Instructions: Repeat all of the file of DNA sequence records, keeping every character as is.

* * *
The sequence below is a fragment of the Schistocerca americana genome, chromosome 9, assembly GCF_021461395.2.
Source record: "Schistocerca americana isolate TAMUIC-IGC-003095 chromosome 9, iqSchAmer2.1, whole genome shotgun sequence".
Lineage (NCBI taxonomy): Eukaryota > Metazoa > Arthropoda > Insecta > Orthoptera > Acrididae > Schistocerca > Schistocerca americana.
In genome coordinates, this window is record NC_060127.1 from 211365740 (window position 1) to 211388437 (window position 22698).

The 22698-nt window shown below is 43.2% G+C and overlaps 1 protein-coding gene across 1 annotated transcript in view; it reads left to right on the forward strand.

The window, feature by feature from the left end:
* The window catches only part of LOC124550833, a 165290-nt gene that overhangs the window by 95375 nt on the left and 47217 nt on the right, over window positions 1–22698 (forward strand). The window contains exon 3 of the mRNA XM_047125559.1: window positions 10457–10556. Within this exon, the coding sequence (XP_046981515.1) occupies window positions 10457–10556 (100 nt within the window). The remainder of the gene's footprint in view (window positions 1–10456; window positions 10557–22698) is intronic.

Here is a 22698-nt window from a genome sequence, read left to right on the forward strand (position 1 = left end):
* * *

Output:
The sequence below is a fragment of the Schistocerca americana genome, chromosome 9, assembly GCF_021461395.2.
Source record: "Schistocerca americana isolate TAMUIC-IGC-003095 chromosome 9, iqSchAmer2.1, whole genome shotgun sequence".
Lineage (NCBI taxonomy): Eukaryota > Metazoa > Arthropoda > Insecta > Orthoptera > Acrididae > Schistocerca > Schistocerca americana.
In genome coordinates, this window is record NC_060127.1 from 211365740 (window position 1) to 211388437 (window position 22698).

The 22698-nt window shown below is 43.2% G+C and overlaps 1 protein-coding gene across 1 annotated transcript in view; it reads left to right on the forward strand.

The window, feature by feature from the left end:
* The window catches only part of LOC124550833, a 165290-nt gene that overhangs the window by 95375 nt on the left and 47217 nt on the right, over window positions 1–22698 (forward strand). The window contains exon 3 of the mRNA XM_047125559.1: window positions 10457–10556. Within this exon, the coding sequence (XP_046981515.1) occupies window positions 10457–10556 (100 nt within the window). The remainder of the gene's footprint in view (window positions 1–10456; window positions 10557–22698) is intronic.

Here is a 22698-nt window from a genome sequence, read left to right on the forward strand (position 1 = left end):